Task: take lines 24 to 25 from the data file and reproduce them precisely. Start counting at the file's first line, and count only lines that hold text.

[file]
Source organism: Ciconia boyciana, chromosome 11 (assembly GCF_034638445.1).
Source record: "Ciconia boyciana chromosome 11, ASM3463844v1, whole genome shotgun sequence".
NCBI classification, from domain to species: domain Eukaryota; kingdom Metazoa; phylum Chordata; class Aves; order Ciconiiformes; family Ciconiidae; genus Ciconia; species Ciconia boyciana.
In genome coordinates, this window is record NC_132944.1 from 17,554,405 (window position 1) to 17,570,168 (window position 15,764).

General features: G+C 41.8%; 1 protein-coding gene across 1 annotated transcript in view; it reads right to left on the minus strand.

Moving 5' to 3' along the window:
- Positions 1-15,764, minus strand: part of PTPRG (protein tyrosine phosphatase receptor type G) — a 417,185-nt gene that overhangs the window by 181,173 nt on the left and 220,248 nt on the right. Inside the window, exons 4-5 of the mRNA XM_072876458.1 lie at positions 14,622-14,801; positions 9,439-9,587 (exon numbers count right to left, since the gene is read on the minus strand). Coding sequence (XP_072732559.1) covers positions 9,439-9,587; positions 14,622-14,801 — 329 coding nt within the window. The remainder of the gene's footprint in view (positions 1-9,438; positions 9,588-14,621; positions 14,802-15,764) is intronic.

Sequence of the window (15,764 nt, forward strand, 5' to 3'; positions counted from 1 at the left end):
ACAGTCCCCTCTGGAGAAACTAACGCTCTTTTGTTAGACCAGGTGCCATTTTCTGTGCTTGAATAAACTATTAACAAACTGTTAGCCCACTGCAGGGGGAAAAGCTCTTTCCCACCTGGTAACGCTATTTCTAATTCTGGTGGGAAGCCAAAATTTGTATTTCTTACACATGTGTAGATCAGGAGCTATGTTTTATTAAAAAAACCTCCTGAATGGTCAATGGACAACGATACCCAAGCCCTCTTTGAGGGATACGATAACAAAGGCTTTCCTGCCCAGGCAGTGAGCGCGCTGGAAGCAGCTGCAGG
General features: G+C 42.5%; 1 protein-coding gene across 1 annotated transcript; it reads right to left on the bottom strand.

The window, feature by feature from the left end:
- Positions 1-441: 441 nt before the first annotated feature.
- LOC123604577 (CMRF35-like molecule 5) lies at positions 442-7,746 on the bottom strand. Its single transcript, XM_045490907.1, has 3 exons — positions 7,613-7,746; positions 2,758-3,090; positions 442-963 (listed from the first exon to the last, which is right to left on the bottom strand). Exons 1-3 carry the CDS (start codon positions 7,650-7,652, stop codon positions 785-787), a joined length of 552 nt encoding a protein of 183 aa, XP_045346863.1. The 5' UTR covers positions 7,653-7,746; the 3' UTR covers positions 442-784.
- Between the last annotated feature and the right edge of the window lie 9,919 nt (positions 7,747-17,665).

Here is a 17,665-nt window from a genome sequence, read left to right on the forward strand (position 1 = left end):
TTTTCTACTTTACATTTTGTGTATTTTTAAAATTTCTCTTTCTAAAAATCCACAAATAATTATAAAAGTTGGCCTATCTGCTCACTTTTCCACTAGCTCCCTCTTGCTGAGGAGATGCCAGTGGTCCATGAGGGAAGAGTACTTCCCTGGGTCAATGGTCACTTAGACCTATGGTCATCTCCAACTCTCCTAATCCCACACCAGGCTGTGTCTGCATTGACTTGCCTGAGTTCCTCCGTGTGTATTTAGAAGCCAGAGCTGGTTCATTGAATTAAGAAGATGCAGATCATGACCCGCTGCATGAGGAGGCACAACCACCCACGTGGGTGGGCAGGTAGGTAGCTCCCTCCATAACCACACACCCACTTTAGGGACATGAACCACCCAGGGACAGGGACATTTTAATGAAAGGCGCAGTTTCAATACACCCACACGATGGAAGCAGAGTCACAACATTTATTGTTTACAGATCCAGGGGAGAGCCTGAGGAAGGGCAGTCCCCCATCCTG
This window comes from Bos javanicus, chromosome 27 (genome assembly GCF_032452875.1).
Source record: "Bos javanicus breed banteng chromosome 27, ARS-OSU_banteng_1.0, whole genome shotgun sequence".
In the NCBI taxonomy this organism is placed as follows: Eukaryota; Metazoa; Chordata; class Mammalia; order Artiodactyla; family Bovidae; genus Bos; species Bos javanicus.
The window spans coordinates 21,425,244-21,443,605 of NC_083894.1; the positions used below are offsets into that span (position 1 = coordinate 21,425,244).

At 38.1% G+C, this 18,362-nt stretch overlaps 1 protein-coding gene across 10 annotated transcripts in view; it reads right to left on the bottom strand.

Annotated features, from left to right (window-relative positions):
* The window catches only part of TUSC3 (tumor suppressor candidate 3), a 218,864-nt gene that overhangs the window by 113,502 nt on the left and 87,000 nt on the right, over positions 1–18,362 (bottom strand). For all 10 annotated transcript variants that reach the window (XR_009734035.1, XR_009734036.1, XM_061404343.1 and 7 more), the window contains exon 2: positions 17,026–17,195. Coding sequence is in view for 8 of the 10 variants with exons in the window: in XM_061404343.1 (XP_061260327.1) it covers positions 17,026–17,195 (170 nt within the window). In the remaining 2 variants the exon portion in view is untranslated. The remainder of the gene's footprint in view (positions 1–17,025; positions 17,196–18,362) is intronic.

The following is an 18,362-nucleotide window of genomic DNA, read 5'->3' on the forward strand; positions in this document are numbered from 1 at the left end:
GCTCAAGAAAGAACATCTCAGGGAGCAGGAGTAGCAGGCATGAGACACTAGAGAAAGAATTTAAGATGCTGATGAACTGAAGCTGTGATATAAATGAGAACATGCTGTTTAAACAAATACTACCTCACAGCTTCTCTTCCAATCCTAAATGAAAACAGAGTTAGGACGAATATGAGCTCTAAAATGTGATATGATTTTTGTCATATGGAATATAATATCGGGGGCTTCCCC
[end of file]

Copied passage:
The following is an 18,362-nucleotide window of genomic DNA, read 5'->3' on the forward strand; positions in this document are numbered from 1 at the left end:
GCTCAAGAAAGAACATCTCAGGGAGCAGGAGTAGCAGGCATGAGACACTAGAGAAAGAATTTAAGATGCTGATGAACTGAAGCTGTGATATAAATGAGAACATGCTGTTTAAACAAATACTACCTCACAGCTTCTCTTCCAATCCTAAATGAAAACAGAGTTAGGACGAATATGAGCTCTAAAATGTGATATGATTTTTGTCATATGGAATATAATATCGGGGGCTTCCCC